How ancestry DNA testing is helping people better understand their roots, illnesses
The results of ancestry DNA testing show that humans are hybrids at varying levels, who share a common origin | #FirstCulture
30-year-old EN Pillai, a globe-trotting IT professional from Mumbai, wanted a basis to corroborate his migrant family history as told to him by his relatives. One saliva swab for an Ancestry Genetic Test and four weeks later, Pillai had his results. “His gene pool was a major match to three specific regions – Southwestern India 39.6 percent, Northern India 18.6 percent and Central Asia 16.2 percent,” explains Rajesh K Arya, the business manager of DNA Forensics Laboratory, Mumbai, where Pillai’s test was conducted. “Pillai’s first lineage movement seems to be from Pakistan to India and from North India to Southwest India. His second lineage movement was from Tajikistan to West China and from China to North India," he adds.
Nirmal Thomas (name changed) is a businessman in his early 30s and has always been curious about his roots. “I knew that I had diverse origins after having heard various conversations in the family and through some personal research. My information was that my ancestors had originally migrated from Yemen, were traders with the West Coast of India, and had settled here centuries ago. I wanted scientific factual data on exactly how my ancestry played out, and that’s why I took the Ancestry Genetic Test from Xcode Life in Chennai," he says.
Speaking about the findings, Nirmal says, “The test revealed my ancestry was over 60 percent South Asian, and more specifically, majorly 'Ancestral North Indian'. It also showed that a quarter of my ancestry was a match with non-South Asian populations, specifically Europeans, which also might include certain Middle Eastern populations! This proved my initial research to be accurate.”
Ancestry genetic tests are categorised under consumer or personal genomics and are based on The Human Genome Project (HGP). HGP was carried out in different organisations across the globe which sequenced DNA collected from a range of individuals, all of which came together to create a ‘reference’ genome that people could be tested against.
When it comes to the sequencing of DNA and the various methods used for individuals looking to sequence their DNA for information, Dr Amol D Raut, CEO, GeneSupport, Pune, says the following tests can be used:
1. Y chromosome testing to find ancestry in the direct paternal line
2. Mitochondrial DNA testing to find ancestry in the maternal line
3. Single nucleotide polymorphism (SNP) testing for the most common type of genetic variation found among people
The sequence of an individual’s DNA is compared with that of others who have taken the tests. This helps provide an estimate of a person's ethnic background, right down to specific communities as well. For example, a segment of DNA may show that genetically the individual is 35 percent Indian, 25 percent South Asian, 10 percent African, 10 percent North American, 10 percent Caucasian and 10 percent 'unknown'. However, accuracy here depends on the vastness of the database. The larger the database for a specific reference, the more accurate the results.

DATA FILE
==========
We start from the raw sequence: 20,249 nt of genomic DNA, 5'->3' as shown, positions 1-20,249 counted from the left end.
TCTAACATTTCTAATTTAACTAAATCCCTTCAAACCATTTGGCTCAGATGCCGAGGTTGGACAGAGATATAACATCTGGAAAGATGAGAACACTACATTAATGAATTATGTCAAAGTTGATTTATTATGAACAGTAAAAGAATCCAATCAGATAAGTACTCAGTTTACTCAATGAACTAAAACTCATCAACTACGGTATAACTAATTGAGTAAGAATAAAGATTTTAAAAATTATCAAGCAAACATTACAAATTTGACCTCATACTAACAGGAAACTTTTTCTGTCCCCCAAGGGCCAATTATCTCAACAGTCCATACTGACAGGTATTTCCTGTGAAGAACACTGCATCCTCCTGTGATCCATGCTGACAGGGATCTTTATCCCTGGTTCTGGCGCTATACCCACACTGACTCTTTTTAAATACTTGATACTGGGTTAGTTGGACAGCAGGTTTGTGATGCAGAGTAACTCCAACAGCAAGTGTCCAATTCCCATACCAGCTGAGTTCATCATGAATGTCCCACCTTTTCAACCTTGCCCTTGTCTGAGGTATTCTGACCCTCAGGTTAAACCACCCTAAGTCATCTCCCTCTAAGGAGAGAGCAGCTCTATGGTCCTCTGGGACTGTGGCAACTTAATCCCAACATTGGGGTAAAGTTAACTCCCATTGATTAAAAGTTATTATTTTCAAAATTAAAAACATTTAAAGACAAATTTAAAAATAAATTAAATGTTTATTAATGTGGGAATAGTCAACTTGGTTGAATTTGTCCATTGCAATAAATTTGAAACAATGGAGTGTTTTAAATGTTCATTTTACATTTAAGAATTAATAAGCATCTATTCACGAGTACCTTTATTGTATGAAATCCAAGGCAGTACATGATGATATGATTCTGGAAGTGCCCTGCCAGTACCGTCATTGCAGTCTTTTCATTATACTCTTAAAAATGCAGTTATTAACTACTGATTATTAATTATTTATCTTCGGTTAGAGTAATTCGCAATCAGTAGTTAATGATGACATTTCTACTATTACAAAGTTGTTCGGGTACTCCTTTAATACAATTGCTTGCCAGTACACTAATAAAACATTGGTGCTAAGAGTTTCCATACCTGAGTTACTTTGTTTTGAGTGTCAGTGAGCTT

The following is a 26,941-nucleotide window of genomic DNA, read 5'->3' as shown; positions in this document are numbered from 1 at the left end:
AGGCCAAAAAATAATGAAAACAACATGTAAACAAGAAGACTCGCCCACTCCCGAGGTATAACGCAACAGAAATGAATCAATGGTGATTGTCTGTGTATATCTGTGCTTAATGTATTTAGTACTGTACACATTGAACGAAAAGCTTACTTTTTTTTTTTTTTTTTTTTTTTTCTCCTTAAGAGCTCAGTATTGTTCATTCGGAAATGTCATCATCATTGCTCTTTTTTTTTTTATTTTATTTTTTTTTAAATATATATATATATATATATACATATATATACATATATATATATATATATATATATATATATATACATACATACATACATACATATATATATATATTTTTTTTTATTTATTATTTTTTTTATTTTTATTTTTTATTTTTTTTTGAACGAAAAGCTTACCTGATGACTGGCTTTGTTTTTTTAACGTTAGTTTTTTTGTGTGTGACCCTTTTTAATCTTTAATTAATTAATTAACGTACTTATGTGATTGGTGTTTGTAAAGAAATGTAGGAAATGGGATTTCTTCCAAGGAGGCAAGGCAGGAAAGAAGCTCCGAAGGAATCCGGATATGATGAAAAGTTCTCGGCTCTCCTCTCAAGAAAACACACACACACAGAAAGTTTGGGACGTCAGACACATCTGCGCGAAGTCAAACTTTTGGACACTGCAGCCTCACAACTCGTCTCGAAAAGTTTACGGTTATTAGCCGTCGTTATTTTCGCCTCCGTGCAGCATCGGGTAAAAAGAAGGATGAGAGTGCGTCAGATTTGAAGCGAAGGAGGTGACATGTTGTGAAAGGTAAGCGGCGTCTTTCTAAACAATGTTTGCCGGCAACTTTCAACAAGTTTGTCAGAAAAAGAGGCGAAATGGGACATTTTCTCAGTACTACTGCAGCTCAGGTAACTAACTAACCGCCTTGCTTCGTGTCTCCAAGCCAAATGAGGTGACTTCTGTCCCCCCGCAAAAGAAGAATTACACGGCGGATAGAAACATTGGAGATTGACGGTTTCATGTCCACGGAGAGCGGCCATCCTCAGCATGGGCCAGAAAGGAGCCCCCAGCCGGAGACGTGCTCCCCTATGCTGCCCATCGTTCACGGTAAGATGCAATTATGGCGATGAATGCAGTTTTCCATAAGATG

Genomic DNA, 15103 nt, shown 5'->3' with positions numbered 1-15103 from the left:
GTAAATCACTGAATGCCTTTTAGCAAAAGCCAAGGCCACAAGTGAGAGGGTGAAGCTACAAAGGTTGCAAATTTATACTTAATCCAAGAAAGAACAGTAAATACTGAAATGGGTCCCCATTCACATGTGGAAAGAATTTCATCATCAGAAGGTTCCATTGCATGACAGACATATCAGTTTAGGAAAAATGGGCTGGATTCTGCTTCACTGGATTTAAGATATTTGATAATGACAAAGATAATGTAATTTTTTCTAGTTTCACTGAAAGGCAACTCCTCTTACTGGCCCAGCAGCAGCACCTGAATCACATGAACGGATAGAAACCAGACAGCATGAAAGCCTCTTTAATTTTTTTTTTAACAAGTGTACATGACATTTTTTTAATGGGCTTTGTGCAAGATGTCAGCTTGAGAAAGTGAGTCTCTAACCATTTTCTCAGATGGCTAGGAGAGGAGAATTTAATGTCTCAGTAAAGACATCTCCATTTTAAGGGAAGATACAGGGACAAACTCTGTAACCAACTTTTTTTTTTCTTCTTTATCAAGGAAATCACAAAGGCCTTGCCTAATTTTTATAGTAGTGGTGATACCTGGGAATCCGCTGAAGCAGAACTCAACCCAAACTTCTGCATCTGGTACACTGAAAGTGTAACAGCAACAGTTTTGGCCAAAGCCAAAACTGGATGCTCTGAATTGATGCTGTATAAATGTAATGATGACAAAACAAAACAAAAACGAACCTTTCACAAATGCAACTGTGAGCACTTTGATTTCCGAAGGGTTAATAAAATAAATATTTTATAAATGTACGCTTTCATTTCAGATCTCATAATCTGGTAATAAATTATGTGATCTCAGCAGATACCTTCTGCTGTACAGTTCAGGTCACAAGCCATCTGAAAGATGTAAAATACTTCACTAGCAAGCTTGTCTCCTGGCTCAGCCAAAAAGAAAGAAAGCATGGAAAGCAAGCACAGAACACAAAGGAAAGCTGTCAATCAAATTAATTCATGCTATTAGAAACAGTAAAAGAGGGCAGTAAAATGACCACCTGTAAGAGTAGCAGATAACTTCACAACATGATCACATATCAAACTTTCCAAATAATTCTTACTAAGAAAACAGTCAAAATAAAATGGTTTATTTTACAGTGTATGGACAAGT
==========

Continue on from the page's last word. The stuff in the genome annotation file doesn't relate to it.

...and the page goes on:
“The polymorphisms (genetic variations) that are used as underlying patterns of variation are unique for each population,” explains Dr Anabhala Basu, associate professor at the National Institute of BioMedical Genomics, Kalyani. “These patterns make individuals identifiable to population/ancestry/ethnicity labels. Labelling of the reference databases is usually company-specific and depends on the customer base. The more the variety and the number of customers, the more confident and detailed are the estimates," she adds.
Now with over 300 tests to its credit, Xcode Life in Chennai is the first organisation in the world to focus on South Asian ancestry mapping in particular. Dr Saleem Mohammed, founder and CEO of Xcode Life, breaks it down. “Xcode Life’s ability to provide details of South Asian ancestry comes from a reference base of over 5000 people, which continues to grow. The idea is to grow the database to over a million, to begin with. Across several thousands of years, our ancestors have left certain genetic footprints or specific divergent points. With ancestry genetic testing, we can now pinpoint exactly where these divergences took place, and how long ago, too," he explains. This helps people to get answers to questions about heritage, ancestry and origin.
“I think the understanding one gets from an ancestry test has the the ability to awaken the individual’s past," says Dr Anabhala. “It is the primal quest to find out who we are and where we come from. It presents the mosaic of different ancestries that we are made of. That it also provides a window into understanding disease and health is a bonus. For example, the carrier frequency of Tay-Sachs disease among the Ashkenazi Jewish population is 1 in 27 as compared to a 1 in 300 ratio in other populations. In such cases, the probability of a child inheriting the disease from their parents is higher. Such knowledge is invaluable," she says.
Another research about a fishing community in Pakistan, whose DNA was sequenced, was published a few years ago. It was found that they had a gene mutation which gave them the advantage of having very low levels of triglycerides, despite having a diet rich in cholesterol. Such knowledge can used to design drugs that can bring down the presence of those genes in people who have high levels of triglycerides. And this is just the tip of the iceberg.
Ancestry genetic testing shows that deep down, we are all hybrids at varying levels who share a common origin. This knowledge is still at a nascent stage, but as our awareness increases, the rigid social structure that we are accustomed to be bound to will loosen up. The medical benefits that can be derived from such information are a brilliant additional advantage.